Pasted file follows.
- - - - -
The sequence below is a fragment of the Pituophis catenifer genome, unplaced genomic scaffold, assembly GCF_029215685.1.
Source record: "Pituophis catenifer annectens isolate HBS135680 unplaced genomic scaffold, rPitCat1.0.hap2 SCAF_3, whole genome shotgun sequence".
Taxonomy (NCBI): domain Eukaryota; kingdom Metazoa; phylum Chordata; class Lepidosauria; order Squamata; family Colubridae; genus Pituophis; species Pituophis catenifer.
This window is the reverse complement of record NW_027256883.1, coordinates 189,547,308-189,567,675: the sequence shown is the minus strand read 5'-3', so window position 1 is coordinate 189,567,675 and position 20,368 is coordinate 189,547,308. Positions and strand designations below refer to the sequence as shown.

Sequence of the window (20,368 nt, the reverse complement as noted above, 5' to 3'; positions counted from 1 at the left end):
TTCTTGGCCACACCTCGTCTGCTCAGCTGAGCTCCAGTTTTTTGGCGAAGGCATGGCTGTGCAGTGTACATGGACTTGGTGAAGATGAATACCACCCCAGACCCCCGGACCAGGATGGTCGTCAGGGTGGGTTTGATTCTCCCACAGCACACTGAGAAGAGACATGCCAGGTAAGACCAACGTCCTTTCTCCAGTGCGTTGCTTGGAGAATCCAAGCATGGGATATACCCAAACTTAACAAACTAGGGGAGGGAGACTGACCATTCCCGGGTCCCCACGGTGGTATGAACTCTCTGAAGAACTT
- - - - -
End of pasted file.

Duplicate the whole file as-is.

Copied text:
The sequence below is a fragment of the Pituophis catenifer genome, unplaced genomic scaffold, assembly GCF_029215685.1.
Source record: "Pituophis catenifer annectens isolate HBS135680 unplaced genomic scaffold, rPitCat1.0.hap2 SCAF_3, whole genome shotgun sequence".
Taxonomy (NCBI): domain Eukaryota; kingdom Metazoa; phylum Chordata; class Lepidosauria; order Squamata; family Colubridae; genus Pituophis; species Pituophis catenifer.
This window is the reverse complement of record NW_027256883.1, coordinates 189,547,308-189,567,675: the sequence shown is the minus strand read 5'-3', so window position 1 is coordinate 189,567,675 and position 20,368 is coordinate 189,547,308. Positions and strand designations below refer to the sequence as shown.

Sequence of the window (20,368 nt, the reverse complement as noted above, 5' to 3'; positions counted from 1 at the left end):
TTCTTGGCCACACCTCGTCTGCTCAGCTGAGCTCCAGTTTTTTGGCGAAGGCATGGCTGTGCAGTGTACATGGACTTGGTGAAGATGAATACCACCCCAGACCCCCGGACCAGGATGGTCGTCAGGGTGGGTTTGATTCTCCCACAGCACACTGAGAAGAGACATGCCAGGTAAGACCAACGTCCTTTCTCCAGTGCGTTGCTTGGAGAATCCAAGCATGGGATATACCCAAACTTAACAAACTAGGGGAGGGAGACTGACCATTCCCGGGTCCCCACGGTGGTATGAACTCTCTGAAGAACTT